LETTER TO THE EDITOR
HIV infection and acute glomerulonephritis
Silvia M. O. TitanI; Leonardo TestagrossaII; Luiz Balthazar SaldanhaII; Rui Toledo BarrosIII; Viktória WoronikI
INephrology Department - Sao Paulo University Medical School São Paulo, SP/Brazil
IIDivision of Pathology - Sao Paulo University Medical School São Paulo, SP/Brazil
IIIHospital das Clinicas School of Medicine São Paulo, SP/Brazil. Email: email@example.com
Human immunodeficiency virus (HIV) infection is known to be associated with various types of glomerulonephritis. Human immunodeficiency HIV associated kidney diseases have been classified into 3 different groups: HIV-associated nephropathy (HIVAN), also known as HIV associated focal and segmental glomerulosclerosis (HIV-FSGS), hemolytic-uremic syndrome (HIV-HUS), and HIV-associated immune complex renal diseases.1,2 Previously thought to be rare, these forms of glomerulonephritis have become more frequent, and it is important that the medical community learns more about its diagnosis and treatment.
A Caucasian 34-year-old man was referred to our clinic due to an acute loss of kidney function. A diagnosis of HIV infection was made 3 years before the patient had been under regular follow-up at the Infectious Desease Department since then. The last CD4 count (3 months before consultation) was 374 cells/µL, and the HIV viral load was 1350 000 copies/mL (6.1 log). He was not on anti-retroviral therapy and had never presented any opportunistic infection. There was no history of diabetes, hypertension, kidney disease, or any other remarkable comorbidity. There was also no history of intravenous drug use or exposure to any nephrotoxic drugs.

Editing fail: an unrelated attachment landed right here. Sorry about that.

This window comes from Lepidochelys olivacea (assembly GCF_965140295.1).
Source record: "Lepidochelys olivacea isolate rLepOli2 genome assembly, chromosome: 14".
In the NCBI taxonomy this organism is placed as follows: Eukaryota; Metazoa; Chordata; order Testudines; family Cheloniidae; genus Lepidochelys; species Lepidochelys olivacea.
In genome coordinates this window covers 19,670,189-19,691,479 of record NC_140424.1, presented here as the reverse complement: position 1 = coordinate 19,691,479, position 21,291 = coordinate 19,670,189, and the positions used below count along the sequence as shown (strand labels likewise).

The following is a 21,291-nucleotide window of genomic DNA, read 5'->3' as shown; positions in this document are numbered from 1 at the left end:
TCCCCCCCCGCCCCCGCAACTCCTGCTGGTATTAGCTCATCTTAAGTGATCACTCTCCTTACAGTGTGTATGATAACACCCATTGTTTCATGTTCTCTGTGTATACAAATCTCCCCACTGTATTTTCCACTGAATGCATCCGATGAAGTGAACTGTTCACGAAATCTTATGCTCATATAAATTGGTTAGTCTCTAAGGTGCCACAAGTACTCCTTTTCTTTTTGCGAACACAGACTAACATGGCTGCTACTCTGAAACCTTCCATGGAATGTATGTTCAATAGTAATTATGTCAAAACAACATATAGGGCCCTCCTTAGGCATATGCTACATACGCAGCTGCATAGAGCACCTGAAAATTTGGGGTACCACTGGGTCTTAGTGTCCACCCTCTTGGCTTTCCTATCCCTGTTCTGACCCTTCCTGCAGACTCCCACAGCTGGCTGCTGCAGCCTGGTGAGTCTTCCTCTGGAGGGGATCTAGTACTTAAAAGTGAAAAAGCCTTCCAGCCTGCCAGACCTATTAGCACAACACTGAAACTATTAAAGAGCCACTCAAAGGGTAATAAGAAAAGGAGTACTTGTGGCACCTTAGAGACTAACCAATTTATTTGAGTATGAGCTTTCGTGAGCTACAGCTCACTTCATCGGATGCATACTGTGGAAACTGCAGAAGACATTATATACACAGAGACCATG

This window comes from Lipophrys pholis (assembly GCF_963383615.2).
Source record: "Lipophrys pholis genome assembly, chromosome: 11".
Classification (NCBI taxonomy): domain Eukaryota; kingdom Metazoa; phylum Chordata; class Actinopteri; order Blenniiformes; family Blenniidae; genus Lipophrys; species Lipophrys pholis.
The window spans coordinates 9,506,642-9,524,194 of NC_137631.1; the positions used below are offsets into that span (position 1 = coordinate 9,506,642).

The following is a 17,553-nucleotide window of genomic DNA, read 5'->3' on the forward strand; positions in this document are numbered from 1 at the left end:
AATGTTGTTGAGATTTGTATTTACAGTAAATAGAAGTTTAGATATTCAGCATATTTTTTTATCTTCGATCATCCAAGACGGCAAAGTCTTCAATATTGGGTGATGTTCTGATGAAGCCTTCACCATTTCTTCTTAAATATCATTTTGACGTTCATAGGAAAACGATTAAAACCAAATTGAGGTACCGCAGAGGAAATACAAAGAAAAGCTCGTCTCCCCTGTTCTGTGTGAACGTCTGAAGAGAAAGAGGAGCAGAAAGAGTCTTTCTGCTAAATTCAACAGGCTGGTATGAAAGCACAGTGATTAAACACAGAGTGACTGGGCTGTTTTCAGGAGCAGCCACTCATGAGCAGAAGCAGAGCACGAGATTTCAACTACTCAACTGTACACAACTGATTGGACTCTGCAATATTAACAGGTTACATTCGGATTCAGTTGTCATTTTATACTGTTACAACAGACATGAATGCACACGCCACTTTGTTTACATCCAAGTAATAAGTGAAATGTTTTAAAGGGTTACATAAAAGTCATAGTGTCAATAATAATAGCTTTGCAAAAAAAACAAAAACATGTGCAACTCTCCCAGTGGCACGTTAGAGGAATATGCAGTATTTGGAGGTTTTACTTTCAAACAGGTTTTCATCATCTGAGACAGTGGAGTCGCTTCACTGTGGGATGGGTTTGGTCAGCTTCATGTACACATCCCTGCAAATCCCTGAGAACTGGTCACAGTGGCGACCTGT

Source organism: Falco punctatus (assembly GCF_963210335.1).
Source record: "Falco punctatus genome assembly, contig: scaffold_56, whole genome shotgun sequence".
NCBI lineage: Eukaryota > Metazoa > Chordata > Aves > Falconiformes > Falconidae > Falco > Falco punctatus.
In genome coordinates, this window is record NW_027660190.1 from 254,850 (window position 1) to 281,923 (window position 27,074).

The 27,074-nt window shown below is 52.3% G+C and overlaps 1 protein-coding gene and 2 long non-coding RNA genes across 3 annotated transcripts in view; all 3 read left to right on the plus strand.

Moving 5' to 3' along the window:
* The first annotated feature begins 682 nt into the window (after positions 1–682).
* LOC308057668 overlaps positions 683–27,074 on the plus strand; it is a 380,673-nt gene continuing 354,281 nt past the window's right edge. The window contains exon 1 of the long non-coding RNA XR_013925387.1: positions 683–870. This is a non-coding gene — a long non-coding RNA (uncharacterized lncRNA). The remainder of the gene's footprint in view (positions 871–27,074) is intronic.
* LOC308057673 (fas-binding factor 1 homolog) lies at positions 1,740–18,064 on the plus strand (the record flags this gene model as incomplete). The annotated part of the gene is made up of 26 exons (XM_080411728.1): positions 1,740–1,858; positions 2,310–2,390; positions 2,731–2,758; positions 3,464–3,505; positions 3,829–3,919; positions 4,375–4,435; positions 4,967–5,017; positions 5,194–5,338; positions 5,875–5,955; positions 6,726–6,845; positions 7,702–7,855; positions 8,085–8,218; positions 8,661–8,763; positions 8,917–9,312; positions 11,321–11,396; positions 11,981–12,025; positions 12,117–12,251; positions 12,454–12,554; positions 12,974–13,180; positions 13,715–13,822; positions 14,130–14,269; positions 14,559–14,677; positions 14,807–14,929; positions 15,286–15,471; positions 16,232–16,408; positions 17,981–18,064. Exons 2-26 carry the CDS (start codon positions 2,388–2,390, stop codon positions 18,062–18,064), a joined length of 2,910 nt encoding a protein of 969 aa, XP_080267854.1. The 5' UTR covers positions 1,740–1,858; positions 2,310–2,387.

Four to five weeks before consultation, he started to have asthenia. He reported no other symptoms, except for foamy urine. One week before consultation, he presented fever and dry cough, with a normal chest X-ray, and was started on azitromycin 500 mg/day and prophylaxis with sulfamethoxazole-trimethoprim. His laboratory test results on this day revealed a creatinine level of 1.8 mg/dL, discrete anemia, hematuria, and nephrotic-range proteinuria (Table 1). Creatinine and urinalysis 3 months before were normal.
On the day he was first seen in our clinic, physical examination revealed a healthy appearance, a blood pressure of 120 x 70 mm Hg, normal temperature, pulse of 66 beats per minute, and no signs of edema. Chest, heart, and abdominal examination showed no abnormalities. Cough and fever had vanished, and the patient was feeling well. His new laboratory results demonstrated a rapid worsening in renal function, with a creatinine value of 3.2 mg/dL (an interval of 1 week after the first test results, Table 1). The 24-hour urine collection confirmed a nephrotic range proteinuria of 4.5 g/day. Serum albumin was 2.2 mg/dL; total cholesterol was 192 mg/dL; LDL-cholesterol, 52 mg/dL; HDL-cholesterol, 78 mg/dL; and triglycerides, 309 mg/dL. A discrete anemia was noticed, with a normal mean corpuscular volume, serum iron concentration of 90 µg/dL, and ferritin of 1882 µg/dL. Despite a high LDH, not confirmed subsequently, there was no other laboratory evidence of thrombotic microangiopathy, since there was no sign of schistocytes in the blood smear and the haptoglobin level was normal. Hepatitis B serology revealed positive anti-Hbe and total antiHbc antibodies, with negative results for AgHbs, AgHbe, anti-Hbs, and IgM anti-Hbc. Hepatitis C serology and tests for antinuclear and anti-neutrophil cytoplasm antibodies were negative, and the complement levels were normal.
He was admitted in the nephrology ward and underwent a kidney biopsy.
Light microscopic analysis of a specimen containing 5 glomeruli showed mesangial hypercellularity, an epithelial crescent in 1 glomerulus, tubular focal atrophy with thickening and shrinking of the tubular basal membrane, and fibrosis on 40% of the interstitial space. Immunofluorescence demonstrated granular deposits of IgM and C3 in the mesangium. Electron microscopy revealed expansion of the mensagial matrix, hypertrophy and cytoplasmatic vacuolization of mensagial cells, thickening and segmental splitting of the basal membrane, and hypertrophy and vacualization of podocytes, with diffuse fusion of podocyte foot processes. Electron-dense deposits were noted on the mesangium and subendothelial spaces, and abundant tubuloreticular inclusions were present in the cytoplasm of endothelial cells. Immunohistochemistry for hepatitis B was negative.